Once you decided to pause, what were the conversations around when you would restart?
What followed was a month and a half of protecting people. KFC had never been told to shut but they took the decision anyway. As an agency we paused the usual way of working and started to learn how to work from home.
People absorbed the initial shock and went into lockdown mode and a lot of brands went into quite a weird ‘we’re here for you’ mode, which felt quite cynical in lots of places. KFC never even contemplated going there.
But past that initial really gloomy moment in time, people started to crave a bit of lightness to balance out their day. There was no new entertainment being made, no sports, no going out, no seeing family, at that point people are starting to go, ‘Fucking hell, I really empathise with everyone that lost loved ones and everything that’s going on, but my mental health needs a breather.’ We started to feel like there had to be a role here for brands to play if you get it right. If you’re not insensitive, there will be a moment – quicker than we thought – that you can go out.
When did that first moment occur?
KFC’s in-house social media team started to jump on a trend, which happened very early on, which was people trying to recreate KFC at home. Which was amazing because you see that people are missing the simple things in life.
[KFC’s in-house social media team] launched #RateMyKFC to fuel that trend. They had 13,000 submissions. People were going as far as recreating packaging, drawing Colonel Sanders logos on fries bags and buckets.
Then we created another campaign with them. It was an influencer-based campaign on Instagram Stories called KFC Clash with two sets of influencers going head to head with their own unique take on KFC. We had three or four weeks of that live on InstagramTV and then rebroadcast on Instagram Stories.
What did you learn from those forays into communicating during the pandemic?
Through those two things we learned that people were craving KFC and they’re up for a well-intended, good natured joke. Then we got a bit of a glimpse ahead because Mother Shanghai sent us some stats that fast food as they reopened in Shanghai was ranking third as the thing that people flocked to the most after lockdown lifted.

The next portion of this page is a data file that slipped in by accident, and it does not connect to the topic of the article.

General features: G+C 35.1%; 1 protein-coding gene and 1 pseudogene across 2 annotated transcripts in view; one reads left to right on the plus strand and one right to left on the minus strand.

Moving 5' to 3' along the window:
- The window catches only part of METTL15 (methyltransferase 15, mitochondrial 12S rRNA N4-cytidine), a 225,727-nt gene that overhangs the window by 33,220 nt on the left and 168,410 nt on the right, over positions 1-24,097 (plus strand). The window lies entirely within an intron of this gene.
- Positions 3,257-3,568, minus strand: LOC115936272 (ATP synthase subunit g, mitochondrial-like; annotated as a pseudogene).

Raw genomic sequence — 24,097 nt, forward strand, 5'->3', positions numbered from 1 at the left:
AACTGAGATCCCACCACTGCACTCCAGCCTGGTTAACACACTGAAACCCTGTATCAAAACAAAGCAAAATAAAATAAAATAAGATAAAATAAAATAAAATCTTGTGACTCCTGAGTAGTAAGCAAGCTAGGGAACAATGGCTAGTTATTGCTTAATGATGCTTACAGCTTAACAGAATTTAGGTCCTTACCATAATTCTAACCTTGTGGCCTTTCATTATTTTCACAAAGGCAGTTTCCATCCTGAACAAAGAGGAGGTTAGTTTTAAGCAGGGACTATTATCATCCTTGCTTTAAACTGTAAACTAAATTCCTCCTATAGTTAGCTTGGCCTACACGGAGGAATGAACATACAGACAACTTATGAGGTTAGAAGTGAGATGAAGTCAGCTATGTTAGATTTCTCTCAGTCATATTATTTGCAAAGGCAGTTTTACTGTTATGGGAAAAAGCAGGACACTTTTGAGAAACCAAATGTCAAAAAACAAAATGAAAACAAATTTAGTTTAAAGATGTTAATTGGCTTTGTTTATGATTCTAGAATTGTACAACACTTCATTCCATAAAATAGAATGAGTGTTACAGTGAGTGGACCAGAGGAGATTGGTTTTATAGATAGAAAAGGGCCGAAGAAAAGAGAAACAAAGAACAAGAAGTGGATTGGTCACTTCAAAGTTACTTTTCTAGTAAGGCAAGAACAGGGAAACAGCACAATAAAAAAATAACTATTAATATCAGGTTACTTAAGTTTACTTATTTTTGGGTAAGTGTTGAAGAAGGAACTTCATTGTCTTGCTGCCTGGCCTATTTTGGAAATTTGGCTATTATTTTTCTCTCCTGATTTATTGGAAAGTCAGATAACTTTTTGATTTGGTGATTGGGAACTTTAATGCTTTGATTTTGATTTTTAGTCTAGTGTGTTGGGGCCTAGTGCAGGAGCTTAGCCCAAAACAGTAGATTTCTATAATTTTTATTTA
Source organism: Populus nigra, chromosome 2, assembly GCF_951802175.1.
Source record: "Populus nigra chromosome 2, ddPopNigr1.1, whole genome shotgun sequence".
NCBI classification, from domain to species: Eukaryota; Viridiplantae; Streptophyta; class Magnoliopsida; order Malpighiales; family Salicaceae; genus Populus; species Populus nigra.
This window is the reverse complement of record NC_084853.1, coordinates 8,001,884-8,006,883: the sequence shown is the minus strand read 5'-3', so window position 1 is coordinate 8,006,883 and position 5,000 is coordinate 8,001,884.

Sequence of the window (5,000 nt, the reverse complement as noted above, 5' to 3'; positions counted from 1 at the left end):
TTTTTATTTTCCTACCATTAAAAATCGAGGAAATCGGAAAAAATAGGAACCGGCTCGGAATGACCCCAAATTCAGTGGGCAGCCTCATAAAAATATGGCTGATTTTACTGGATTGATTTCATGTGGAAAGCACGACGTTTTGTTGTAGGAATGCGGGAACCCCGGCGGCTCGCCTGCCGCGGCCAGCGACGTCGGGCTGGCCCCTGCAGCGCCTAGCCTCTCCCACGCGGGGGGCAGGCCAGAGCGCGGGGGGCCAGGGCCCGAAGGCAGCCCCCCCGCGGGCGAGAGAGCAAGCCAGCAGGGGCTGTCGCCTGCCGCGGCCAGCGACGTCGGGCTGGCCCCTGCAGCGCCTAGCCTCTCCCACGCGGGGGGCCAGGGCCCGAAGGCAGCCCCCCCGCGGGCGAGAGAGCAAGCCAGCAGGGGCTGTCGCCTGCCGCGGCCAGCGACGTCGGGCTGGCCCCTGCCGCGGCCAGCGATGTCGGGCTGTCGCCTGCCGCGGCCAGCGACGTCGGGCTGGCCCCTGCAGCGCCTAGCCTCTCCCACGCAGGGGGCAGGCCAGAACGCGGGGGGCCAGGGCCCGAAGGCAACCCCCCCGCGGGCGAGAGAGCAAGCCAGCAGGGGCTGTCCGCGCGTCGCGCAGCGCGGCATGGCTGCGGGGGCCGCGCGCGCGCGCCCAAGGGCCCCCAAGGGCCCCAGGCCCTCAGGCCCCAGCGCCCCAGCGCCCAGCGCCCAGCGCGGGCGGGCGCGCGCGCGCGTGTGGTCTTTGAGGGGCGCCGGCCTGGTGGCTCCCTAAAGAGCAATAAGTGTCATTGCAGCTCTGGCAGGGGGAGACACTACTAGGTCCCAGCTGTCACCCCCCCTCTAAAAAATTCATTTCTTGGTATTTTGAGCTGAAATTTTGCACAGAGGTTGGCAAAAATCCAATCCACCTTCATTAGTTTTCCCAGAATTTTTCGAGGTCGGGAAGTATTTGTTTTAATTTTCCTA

Hermeti Balarin, Mother
Was all your work during the pandemic proactive, or were you being briefed?
At that time, there was a live brief. KFC had started briefing us on a few more tactical things, and one of them was, ‘We don't know when, but we’re going to go back into delivery first and we’re going to need to announce that.’ It was a very practical brief, but we said screw that, that’s not just a delivery moment, that’s also a big brand moment. People are craving these things. They’re missing us like crazy, so we're going to pay homage to their love.
And then all we said was ‘we missed you too, but we’ll take it from here’ and Celine Dion helped us land the heart of it.
We felt that we got the timing right: we announced delivery back, but we also showed our brand spirit when so many brands were choosing to be quiet or to uncharacteristically say that they ‘understand the unprecedented moment’. We felt like brands at that moment could thrive by being the entertainment that people were missing and it did pay off.
Where was the We’ll Take It From Here film shown?
They went for broke. With media budgets being slashed and everything it would be really easy to shrink back into hard working programmatic, but KFC fought tooth and nail to give stature to the campaign and put it on as many big prime-time TV spots as they could.
Do you think that commitment from the brand made a big impact?
The brand and the business is going through a really great period because KFC were much more tuned into the moment, they were faster back and they were faster back on TV. So it worked commercially, as well as a brand building exercise.
Which brings us to the latest campaign, It’s Finger Lickin’ Good*...
We got briefed on this a couple of months ago. This was quite an undertaking because they’ve never done anything global. But because we’re all in the same situation together, for the first time there is an insight uniting us all.